8:12am

Fri November 8, 2013
Politics and Government

Women's Equality Act campaign restarts for 2014

A coalition of women’s groups is relaunching the Women’s Equality Act, which failed in the legislature earlier this year, with a new strategy that they say could help them win passage in 2014.

The Women’s Equality Act coalition has a new website and are organizing through social media. It's also produced a video using humor to connect with supporters.

An actor playing a game show host describes several scenarios to a young woman playing a contestant, then gives her a choice of two answers; illegal or just sleazy. The situations include pay inequality, sexual harassment and denial of housing to domestic violence victims.

The lone woman contestant guesses wrong on each question, saying it must be illegal, but much to her chagrin finds the discrimination described is actually not against the law.

Tracey Brooks, with Family Planning Advocates, is one of the coalition's leaders.

“We’ve used some satiristic styling to really poke fun at the fact that this is long overdue,” Brooks said.

The coalition will use more traditional methods as well, including phone banking, Op-Eds, and letters to the editor.

Last year, the Women’s Equality Act failed to become law because of a dispute over one of its 10 provisions, known as the Reproductive Health Act. It would in part codify the abortion rights in the U.S. Supreme Court's Roe v. Wade decision.

The state Assembly, led by Democrats, passed all 10 provisions, including the codifying of the abortion rights. The Senate, led by Republicans and a handful of break away Democrats, passed nine of the tenets of the Women’s Equality Act, but did not have enough votes for the abortion rights provision.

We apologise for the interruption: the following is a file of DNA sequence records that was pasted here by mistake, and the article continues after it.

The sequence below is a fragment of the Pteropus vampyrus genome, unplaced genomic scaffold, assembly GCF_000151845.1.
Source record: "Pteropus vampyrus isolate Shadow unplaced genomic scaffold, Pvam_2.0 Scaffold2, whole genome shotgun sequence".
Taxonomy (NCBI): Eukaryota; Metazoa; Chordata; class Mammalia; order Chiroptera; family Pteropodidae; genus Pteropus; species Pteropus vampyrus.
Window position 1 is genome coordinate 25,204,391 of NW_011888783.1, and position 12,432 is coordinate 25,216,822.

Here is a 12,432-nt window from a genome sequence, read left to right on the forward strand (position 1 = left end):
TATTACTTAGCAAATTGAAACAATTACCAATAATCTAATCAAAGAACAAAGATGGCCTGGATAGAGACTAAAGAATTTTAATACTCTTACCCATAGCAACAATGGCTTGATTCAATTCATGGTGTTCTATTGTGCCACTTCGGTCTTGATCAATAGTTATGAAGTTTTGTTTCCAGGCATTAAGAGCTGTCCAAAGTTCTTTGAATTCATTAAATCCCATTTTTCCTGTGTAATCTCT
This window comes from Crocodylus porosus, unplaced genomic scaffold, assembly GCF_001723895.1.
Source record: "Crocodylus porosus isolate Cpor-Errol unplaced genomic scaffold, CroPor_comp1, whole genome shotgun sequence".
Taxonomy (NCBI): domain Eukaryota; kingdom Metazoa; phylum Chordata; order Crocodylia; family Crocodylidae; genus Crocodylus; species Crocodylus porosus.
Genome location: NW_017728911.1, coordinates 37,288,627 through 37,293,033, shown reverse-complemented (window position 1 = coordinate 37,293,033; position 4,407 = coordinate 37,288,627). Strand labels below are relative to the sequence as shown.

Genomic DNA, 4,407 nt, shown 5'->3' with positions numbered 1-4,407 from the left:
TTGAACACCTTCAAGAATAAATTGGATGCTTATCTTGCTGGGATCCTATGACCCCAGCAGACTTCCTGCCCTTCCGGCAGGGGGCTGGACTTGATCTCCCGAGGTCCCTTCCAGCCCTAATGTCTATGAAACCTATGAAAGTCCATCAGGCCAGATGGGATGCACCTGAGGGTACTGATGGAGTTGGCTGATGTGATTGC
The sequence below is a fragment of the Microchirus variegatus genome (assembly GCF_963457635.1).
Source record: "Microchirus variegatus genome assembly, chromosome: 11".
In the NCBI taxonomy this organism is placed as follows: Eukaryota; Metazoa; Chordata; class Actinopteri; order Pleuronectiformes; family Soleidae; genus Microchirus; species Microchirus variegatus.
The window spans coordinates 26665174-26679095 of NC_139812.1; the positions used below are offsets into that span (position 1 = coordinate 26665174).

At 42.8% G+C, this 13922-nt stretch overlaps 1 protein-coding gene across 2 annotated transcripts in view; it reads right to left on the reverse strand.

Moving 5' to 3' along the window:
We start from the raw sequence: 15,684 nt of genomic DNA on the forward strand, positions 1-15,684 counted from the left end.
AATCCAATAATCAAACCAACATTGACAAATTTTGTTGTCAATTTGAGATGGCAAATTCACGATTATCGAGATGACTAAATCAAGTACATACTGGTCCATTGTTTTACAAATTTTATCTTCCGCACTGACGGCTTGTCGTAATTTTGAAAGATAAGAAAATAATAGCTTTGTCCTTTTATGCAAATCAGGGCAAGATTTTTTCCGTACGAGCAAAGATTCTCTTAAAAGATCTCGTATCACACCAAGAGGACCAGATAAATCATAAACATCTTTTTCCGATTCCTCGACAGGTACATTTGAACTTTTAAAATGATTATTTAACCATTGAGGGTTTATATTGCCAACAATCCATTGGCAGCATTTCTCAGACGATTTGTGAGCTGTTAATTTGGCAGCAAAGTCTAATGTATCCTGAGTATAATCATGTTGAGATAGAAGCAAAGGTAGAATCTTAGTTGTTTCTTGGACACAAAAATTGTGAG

Brooks, whose group lobbies for the state’s Planned Parenthoods, says the women’s coalition wants to try to get all 10 provisions passed in 2014. Brooks says polls show that a majority of New Yorkers support the abortion rights spelled out in Roe v. Wade. She says all it would take to get the act passed into law is to change the votes of a handful of senators. Brooks also says she hopes the new campaign will energize the public to lobby their Senators to vote yes.

“We’re asking the constituents to make those individual phone calls, those visits, emails and tweets to their legislators,” Brooks said. “To remind them that this is important.”  

Most of the same groups who lobbied in the last legislative session for the women’s equality act have joined the effort again for 2014, with one major exception.

NARAL Pro Choice New York is no longer with the coalition. NARAL split with the rest of the groups in the final hours of the session last June, when many of the groups, along with Gov. Andrew Cuomo, tried to convince Assembly Democrats to go back and pass the nine other provisions in the act, cutting out the abortion rights provisions, in order to achieve a partial victory. NARAL did not want the Reproductive Health Act separated from the rest.

NARAL’s Andrea Miller says the group will lobby for the entire agenda during the 2014 session, but if it’s not successful will pursue a more overtly political campaign. She says they’ll target key senators, who are either pro choice or live in predominantly pro choice districts who oppose the reproductive health act in the November elections.

“We’ll be making those judgments as the session ends and as we move into the election cycle,” Miller said.

The women’s equality coalition is not set up to become involved in electoral politics.  

Cuomo made the women’s equality act a top priority in 2013. He has not yet said what his agenda will be for 2014.

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